Those famous neutrinos that appeared to travel faster than light in a recent experiment probably did not, a group of scientists say, because they failed to emit a telltale type of radiation.
According to one physicist in the group, "it's hard to argue against" this latest objection to the controversial faster-than-light result produced by other scientists in the same Italian laboratory.
In a paper posted to the physics pre-print site arXiv.org, the group, which runs the ICARUS (Imaging Cosmic and Rare Underground Signals) experiment based at Gran Sasso Laboratory (LNGS) outside Rome, argues that any faster-than-light particles would be expected to emit a particular type of radiation as they traveled. Because they didn't detect any of this coming from the neutrinos — and because the particles didn't seem to be shedding energy in the form of undetected radiation — they must have been traveling at or below the speed of light.
Ultimately, the ICARUS group is arguing that the OPERA group, which ran the experiment that measured neutrinos making a trip from CERN Laboratory in Switzerland to LNGS in Italy 60 nanoseconds faster than light would have done, must have made some mistake in its timekeeping. [Neutrinos: Not So Fast, Some Say]
The ICARUS group's argument is as follows. In some special cases, particles are able to travel faster than photons (particles of light) when penetrating a medium, such as glass. This happens when the photons frequently interact with atoms in the medium, getting absorbed and re-emitted so often that their speed through the medium falls far below "c", the notation used to describe the speed of light in a vacuum. This allows other particles to move through the medium faster than they do, though still slower than "c".
When charged particles propagate through a medium faster than light does, they emit a flurry of photons known as Cherenkov radiation, analogous to the sonic boom that comes from fighter jets exceeding the speed of sound. Cherenkov radiation is predicted by the "standard model" of particle physics and is also observed in the real world, most often as a faint blue glow emanating from the cores of nuclear reactors.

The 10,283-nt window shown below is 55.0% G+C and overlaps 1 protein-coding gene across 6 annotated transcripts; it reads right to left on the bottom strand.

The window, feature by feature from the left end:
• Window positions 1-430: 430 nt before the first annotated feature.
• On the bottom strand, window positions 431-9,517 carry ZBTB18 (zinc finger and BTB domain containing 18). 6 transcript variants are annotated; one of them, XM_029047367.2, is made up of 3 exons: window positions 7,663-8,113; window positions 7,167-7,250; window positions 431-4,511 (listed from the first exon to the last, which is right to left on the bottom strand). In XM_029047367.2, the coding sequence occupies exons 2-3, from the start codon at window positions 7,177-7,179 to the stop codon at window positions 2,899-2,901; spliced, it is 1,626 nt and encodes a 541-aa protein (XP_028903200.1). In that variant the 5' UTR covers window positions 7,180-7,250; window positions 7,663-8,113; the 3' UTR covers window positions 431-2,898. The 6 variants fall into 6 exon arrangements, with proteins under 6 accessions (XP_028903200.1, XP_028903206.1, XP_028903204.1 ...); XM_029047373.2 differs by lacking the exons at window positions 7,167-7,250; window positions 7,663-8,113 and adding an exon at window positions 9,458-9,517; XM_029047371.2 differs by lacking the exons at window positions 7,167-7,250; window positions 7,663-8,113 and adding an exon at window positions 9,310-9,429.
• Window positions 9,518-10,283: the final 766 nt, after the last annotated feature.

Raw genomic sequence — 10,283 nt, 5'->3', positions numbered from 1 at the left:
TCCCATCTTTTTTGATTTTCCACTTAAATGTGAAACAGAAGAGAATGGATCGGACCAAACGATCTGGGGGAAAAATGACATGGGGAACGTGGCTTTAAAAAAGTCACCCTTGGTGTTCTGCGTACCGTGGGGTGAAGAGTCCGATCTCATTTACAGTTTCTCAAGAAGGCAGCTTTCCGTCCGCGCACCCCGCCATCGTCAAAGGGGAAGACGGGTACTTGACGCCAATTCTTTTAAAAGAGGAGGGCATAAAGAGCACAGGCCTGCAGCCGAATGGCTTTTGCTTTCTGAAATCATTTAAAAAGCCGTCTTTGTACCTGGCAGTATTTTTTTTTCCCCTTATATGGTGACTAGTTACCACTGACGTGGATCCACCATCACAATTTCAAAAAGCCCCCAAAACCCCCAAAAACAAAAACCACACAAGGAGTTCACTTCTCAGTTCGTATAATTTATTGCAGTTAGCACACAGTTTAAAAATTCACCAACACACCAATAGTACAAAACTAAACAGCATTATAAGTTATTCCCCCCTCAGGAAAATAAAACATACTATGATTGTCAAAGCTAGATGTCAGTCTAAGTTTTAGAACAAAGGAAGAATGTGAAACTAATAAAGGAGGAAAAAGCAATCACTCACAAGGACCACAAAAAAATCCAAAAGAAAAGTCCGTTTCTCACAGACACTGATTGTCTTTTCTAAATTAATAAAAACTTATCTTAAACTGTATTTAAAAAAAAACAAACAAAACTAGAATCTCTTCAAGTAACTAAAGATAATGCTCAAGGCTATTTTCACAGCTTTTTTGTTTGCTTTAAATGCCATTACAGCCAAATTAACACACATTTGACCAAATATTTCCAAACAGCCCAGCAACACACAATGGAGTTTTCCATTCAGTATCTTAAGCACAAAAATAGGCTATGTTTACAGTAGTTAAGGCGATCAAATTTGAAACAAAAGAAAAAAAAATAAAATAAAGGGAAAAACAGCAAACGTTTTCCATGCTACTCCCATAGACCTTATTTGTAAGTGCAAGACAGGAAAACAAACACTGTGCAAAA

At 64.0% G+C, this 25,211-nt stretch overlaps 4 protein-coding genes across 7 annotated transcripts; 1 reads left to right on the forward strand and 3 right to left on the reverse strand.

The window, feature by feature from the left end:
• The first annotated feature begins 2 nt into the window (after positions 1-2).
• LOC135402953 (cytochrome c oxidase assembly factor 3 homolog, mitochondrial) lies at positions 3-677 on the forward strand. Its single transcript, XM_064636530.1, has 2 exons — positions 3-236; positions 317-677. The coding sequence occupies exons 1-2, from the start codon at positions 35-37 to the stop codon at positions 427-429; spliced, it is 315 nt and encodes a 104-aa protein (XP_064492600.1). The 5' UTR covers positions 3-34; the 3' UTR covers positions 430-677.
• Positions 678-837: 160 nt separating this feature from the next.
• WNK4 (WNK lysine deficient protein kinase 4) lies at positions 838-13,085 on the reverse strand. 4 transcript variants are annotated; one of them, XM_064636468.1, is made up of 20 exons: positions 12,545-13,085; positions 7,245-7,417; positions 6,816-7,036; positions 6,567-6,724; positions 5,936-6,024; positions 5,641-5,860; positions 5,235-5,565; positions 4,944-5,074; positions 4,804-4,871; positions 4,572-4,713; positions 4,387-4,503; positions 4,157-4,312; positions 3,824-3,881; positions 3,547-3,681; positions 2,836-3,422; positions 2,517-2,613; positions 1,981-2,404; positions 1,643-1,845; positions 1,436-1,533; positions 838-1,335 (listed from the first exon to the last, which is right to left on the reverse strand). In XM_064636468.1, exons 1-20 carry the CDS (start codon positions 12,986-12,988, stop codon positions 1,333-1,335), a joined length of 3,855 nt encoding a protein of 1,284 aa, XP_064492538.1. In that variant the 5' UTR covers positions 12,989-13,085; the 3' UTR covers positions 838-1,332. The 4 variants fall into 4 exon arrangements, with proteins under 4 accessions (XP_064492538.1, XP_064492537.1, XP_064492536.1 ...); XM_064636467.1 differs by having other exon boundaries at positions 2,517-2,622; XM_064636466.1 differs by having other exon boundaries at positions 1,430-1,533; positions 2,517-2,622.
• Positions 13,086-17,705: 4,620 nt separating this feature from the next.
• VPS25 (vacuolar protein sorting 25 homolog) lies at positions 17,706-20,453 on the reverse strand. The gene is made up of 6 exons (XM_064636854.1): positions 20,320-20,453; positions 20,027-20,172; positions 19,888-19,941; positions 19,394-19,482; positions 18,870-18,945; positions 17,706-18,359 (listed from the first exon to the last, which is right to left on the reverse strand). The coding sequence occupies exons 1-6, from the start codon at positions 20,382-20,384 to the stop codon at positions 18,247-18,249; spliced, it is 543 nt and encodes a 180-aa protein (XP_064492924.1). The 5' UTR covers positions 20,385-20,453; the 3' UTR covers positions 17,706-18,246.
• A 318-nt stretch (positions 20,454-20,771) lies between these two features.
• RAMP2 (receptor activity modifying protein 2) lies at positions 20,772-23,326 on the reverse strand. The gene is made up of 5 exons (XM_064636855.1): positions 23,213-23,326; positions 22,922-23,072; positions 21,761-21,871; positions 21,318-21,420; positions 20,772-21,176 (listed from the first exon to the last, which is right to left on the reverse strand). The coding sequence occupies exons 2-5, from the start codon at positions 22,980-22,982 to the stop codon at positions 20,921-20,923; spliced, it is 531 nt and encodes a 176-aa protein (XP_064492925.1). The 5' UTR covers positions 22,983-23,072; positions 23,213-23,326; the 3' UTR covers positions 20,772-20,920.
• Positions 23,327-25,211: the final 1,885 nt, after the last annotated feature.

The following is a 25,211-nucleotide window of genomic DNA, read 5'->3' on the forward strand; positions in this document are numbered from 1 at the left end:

Immediately after OPERA first announced its result two months ago, physicists Andrew Cohen and Sheldon Glashow at Boston University argued that radiation analogous to Cherenkov radiation, but tailored to the case of neutrinos rather than charged particles, ought to have been emanating from the neutrino beam studied at LNGS. As the neutrinos emitted this radiation, they ought to have been losing a commensurate amount of energy.
David Cline, a physicist at the University of California, Los Angeles, and a member of the ICARUS team, said Cherenkov-like radiation in the form of photons and electron-positron pairs would have spewed from what physicists call "virtual particles" hovering around the neutrinos.
"Cherenkov light comes from these particles when the speed of light is exceeded. It is hard to argue against these virtual particles making the Cherenkov light," Cline told Life's Little Mysteries, a sister site to LiveScience.
Just days after the OPERA team announced that it had improved and repeated its famous faster-than-light neutrino measurement, the ICARUS physicists, just down the hall from them, rebutted it. They have analyzed data collected from the neutrino beam at LNGS and have found no evidence of radiation or electron-positron pairs coming from the neutrinos. They also say there were no dips in the neutrinos' energy spectrum that would imply that they were emitting Cherenkov-like radiation. Thus, according to the accepted laws of physics, the neutrinos' speed must have been equal to but no greater than the speed of light.
The only possibility of a counterargument, Cline said, is if the venerable, time-tested standard model of particle physics is proven wrong. "Of course, that could happen," he said.
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Natalie Wolchover was a staff writer for Live Science from 2010 to 2012 and is currently a senior physics writer and editor for Quanta Magazine. She holds a bachelor's degree in physics from Tufts University and has studied physics at the University of California, Berkeley. Along with the staff of Quanta, Wolchover won the 2022 Pulitzer Prize for explanatory writing for her work on the building of the James Webb Space Telescope. Her work has also appeared in the The Best American Science and Nature Writing and The Best Writing on Mathematics, Nature, The New Yorker and Popular Science. She was the 2016 winner of the Evert Clark/Seth Payne Award, an annual prize for young science journalists, as well as the winner of the 2017 Science Communication Award for the American Institute of Physics.